| WHERE: the restaurant is located off of Calle 6 just past the gas station. It is on the right side of the street if you are heading towards the main plaza in Salento.

| WHAT TO ORDER: their daily lunch menu is absolutely delicious. We also recommend stopping in to try their veggie rice and lentil patties topped with a tomato and pesto-esque sauce. Amazing.




Located right off the main square, this local pizza shop is the perfect place to carbo-load before a big day on the trail (or for that matter, after a long day on the trail). We have visited a couple of times and have never been disappointed with their selection and food.

There are three sizes of pizza available: personal, medium and large/family. We suggest the medium for two people (even if you are hungry - it will totally fill you up) and the family-size for more than two people. They also allow you to split the pizza into two different types (pepperoni on one side, vegetarian on the other for example) for no extra cost. For vegetarians, we recommend either the veggie pizza or the fugazzeta pizza, which comes topped with some of the best caramelized onions we have ever tasted.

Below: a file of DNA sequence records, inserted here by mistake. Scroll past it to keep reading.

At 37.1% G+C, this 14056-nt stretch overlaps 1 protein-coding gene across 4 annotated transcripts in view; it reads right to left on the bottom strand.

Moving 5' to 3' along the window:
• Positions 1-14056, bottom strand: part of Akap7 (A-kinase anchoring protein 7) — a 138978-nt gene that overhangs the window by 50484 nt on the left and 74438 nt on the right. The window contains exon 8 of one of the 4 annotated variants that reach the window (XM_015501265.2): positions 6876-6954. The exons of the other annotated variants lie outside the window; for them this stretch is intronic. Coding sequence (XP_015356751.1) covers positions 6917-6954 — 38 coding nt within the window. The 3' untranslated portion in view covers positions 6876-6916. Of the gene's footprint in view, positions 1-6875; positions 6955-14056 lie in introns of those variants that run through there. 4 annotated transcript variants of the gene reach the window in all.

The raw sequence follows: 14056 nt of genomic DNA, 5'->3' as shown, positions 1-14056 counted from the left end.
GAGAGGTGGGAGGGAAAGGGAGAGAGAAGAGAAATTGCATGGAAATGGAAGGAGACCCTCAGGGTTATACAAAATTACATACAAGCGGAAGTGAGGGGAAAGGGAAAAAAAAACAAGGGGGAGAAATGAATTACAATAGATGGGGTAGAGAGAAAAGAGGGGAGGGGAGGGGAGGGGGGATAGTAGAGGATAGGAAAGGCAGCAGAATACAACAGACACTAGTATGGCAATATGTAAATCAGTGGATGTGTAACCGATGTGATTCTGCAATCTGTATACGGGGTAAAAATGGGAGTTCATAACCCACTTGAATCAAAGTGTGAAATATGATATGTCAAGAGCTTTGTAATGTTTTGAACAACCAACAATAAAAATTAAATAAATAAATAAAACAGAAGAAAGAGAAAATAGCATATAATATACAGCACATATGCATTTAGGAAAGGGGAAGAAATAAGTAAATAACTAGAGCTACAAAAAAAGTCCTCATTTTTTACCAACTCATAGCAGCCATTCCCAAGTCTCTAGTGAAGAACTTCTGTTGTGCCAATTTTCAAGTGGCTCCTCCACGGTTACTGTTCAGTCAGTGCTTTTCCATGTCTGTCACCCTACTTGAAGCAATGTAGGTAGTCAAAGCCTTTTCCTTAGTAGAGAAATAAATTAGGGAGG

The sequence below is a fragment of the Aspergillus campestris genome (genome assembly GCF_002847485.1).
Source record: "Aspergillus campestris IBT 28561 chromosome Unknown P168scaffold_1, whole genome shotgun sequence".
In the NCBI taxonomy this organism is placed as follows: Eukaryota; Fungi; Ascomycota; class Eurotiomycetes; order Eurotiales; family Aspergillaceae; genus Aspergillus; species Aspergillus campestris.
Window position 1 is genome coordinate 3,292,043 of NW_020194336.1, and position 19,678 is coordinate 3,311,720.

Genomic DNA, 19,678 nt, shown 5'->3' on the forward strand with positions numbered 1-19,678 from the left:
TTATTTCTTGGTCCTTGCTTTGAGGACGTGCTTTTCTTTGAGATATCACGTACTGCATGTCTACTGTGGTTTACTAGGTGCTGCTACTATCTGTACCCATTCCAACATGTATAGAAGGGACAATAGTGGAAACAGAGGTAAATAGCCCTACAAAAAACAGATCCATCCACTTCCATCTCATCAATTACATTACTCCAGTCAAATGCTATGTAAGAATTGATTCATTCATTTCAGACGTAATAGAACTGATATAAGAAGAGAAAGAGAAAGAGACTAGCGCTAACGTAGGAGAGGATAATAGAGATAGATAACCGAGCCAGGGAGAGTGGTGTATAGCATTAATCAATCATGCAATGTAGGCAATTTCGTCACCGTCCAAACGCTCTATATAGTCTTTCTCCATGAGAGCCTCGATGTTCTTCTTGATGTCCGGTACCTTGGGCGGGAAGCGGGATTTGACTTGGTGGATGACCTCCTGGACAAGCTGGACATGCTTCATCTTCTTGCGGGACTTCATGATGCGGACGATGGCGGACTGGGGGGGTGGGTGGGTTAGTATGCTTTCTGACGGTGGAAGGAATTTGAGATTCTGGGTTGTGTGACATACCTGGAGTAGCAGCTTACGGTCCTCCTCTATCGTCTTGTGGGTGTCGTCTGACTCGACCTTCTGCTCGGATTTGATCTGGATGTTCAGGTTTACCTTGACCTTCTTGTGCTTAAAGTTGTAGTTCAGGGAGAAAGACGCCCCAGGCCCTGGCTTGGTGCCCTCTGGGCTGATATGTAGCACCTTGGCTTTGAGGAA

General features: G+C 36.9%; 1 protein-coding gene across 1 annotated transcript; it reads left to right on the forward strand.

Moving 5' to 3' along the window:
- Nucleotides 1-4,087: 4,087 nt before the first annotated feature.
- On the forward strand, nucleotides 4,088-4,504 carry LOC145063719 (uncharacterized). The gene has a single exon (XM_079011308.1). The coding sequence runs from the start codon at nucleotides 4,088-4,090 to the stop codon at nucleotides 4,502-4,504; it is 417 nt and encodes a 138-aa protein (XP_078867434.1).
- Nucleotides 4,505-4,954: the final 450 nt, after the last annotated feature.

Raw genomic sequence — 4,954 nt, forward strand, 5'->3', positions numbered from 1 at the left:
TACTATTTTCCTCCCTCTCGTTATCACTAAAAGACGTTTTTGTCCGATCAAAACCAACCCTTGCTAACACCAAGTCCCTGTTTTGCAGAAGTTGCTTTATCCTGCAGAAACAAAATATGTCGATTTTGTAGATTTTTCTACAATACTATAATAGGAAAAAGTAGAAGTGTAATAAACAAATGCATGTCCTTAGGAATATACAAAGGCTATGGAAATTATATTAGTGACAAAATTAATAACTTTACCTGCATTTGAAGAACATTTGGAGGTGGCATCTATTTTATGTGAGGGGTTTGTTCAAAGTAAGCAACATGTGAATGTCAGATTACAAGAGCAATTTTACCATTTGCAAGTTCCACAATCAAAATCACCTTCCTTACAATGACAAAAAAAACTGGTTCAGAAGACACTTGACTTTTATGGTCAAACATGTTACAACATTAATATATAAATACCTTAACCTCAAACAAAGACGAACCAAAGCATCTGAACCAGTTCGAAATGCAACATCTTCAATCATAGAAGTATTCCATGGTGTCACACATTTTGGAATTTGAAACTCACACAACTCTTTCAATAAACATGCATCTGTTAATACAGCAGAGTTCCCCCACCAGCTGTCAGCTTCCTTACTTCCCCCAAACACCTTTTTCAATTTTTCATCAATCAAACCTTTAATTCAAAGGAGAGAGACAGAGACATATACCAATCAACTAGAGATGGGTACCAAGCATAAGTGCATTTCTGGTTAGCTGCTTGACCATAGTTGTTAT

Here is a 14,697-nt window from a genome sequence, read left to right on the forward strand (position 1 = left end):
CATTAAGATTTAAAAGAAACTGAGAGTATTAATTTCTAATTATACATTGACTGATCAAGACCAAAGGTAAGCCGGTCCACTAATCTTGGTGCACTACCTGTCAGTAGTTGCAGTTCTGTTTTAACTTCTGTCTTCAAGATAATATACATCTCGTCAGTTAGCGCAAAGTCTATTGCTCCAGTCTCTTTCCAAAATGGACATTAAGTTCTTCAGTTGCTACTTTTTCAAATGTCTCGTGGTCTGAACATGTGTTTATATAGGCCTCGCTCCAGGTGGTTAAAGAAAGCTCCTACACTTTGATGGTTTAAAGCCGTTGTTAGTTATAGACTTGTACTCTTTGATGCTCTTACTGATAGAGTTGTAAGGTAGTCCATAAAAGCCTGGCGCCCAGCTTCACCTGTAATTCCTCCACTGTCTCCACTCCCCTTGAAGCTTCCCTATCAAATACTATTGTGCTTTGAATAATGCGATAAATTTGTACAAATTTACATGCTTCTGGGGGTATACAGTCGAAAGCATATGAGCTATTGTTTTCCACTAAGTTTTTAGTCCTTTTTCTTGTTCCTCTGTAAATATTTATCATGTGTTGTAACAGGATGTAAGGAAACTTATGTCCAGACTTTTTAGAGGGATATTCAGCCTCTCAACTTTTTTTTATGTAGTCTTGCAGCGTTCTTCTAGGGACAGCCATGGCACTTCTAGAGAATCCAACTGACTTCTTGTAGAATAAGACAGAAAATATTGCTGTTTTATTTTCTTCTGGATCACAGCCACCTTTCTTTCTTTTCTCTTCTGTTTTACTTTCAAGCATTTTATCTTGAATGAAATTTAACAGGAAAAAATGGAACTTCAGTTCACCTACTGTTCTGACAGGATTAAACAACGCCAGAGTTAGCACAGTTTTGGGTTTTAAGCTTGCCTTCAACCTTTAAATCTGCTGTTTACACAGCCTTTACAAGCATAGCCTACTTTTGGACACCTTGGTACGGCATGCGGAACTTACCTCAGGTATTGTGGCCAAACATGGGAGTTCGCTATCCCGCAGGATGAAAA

| COST: a small pizza costs between 16000 - 18000 COP, a medium pizza between 33000 - 37000 COP and a large/family size between 44000 - 49000 COP. So roughly $4.30 USD / €3.76 Euros, $8.86 USD / €7.75 Euros, and $11.65 USD / €10.20 Euros.

| WHERE: Somevi Pizzeria is pretty hard to miss once you make it to the square. It is located just one building down from the intersection of Carrera 6 and Calle 6 (not to be confusing) and right next to a craft shop.

| HOURS: 1 PM -10 PM, usually 7 days a week (but we have seen them closed on random days...)


While Somevi might be the most popular pizza spot in town, it definitely is not the only one. If you are looking for something a little different, then we recommend checking out this lesser-known spot that is similarly located near the main square. One of our favorite things about this pizza restaurant is their homemade crust, which is a bit thinner than other places. Similarly, they also offer tasty homemade fresh juices - including, mango, pineapple and raspberry.


| COST: a personal pizza (4 slices) costs 13000 COP ($3.40 USD / €3.10 Euros) while a medium pizza (8 slices) costs 25000 COP ($6.70 USD / €6 Euros).

| WHERE: this restaurant can be a bit tough t